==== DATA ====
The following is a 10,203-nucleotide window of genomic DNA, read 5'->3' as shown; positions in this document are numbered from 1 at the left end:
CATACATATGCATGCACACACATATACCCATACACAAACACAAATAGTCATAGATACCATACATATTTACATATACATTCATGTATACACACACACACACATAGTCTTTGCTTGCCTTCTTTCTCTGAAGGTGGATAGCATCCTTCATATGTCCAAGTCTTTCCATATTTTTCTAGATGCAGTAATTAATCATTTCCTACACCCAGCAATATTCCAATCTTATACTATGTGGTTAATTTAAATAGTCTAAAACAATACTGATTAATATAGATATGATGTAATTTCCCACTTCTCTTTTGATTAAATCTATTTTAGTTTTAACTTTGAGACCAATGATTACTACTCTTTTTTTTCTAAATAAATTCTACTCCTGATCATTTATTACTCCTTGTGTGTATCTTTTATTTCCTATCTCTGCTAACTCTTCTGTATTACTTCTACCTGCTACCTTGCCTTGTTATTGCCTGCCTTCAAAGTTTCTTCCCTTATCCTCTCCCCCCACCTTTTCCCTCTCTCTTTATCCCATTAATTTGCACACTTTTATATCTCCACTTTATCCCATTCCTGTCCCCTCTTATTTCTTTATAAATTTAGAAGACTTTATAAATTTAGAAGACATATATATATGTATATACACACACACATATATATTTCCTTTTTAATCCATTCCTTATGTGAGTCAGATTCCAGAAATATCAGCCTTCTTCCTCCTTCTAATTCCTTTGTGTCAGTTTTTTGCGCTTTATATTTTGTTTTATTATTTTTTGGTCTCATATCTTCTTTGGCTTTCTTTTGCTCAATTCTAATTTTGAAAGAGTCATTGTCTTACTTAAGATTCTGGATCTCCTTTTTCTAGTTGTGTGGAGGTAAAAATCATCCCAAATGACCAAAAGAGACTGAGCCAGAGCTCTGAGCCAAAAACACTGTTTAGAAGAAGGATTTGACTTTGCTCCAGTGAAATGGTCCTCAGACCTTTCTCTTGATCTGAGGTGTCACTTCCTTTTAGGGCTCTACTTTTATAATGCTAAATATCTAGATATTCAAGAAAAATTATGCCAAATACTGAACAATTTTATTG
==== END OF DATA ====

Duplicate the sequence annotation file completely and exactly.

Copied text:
The following is a 10,203-nucleotide window of genomic DNA, read 5'->3' as shown; positions in this document are numbered from 1 at the left end:
CATACATATGCATGCACACACATATACCCATACACAAACACAAATAGTCATAGATACCATACATATTTACATATACATTCATGTATACACACACACACACATAGTCTTTGCTTGCCTTCTTTCTCTGAAGGTGGATAGCATCCTTCATATGTCCAAGTCTTTCCATATTTTTCTAGATGCAGTAATTAATCATTTCCTACACCCAGCAATATTCCAATCTTATACTATGTGGTTAATTTAAATAGTCTAAAACAATACTGATTAATATAGATATGATGTAATTTCCCACTTCTCTTTTGATTAAATCTATTTTAGTTTTAACTTTGAGACCAATGATTACTACTCTTTTTTTTCTAAATAAATTCTACTCCTGATCATTTATTACTCCTTGTGTGTATCTTTTATTTCCTATCTCTGCTAACTCTTCTGTATTACTTCTACCTGCTACCTTGCCTTGTTATTGCCTGCCTTCAAAGTTTCTTCCCTTATCCTCTCCCCCCACCTTTTCCCTCTCTCTTTATCCCATTAATTTGCACACTTTTATATCTCCACTTTATCCCATTCCTGTCCCCTCTTATTTCTTTATAAATTTAGAAGACTTTATAAATTTAGAAGACATATATATATGTATATACACACACACATATATATTTCCTTTTTAATCCATTCCTTATGTGAGTCAGATTCCAGAAATATCAGCCTTCTTCCTCCTTCTAATTCCTTTGTGTCAGTTTTTTGCGCTTTATATTTTGTTTTATTATTTTTTGGTCTCATATCTTCTTTGGCTTTCTTTTGCTCAATTCTAATTTTGAAAGAGTCATTGTCTTACTTAAGATTCTGGATCTCCTTTTTCTAGTTGTGTGGAGGTAAAAATCATCCCAAATGACCAAAAGAGACTGAGCCAGAGCTCTGAGCCAAAAACACTGTTTAGAAGAAGGATTTGACTTTGCTCCAGTGAAATGGTCCTCAGACCTTTCTCTTGATCTGAGGTGTCACTTCCTTTTAGGGCTCTACTTTTATAATGCTAAATATCTAGATATTCAAGAAAAATTATGCCAAATACTGAACAATTTTATTG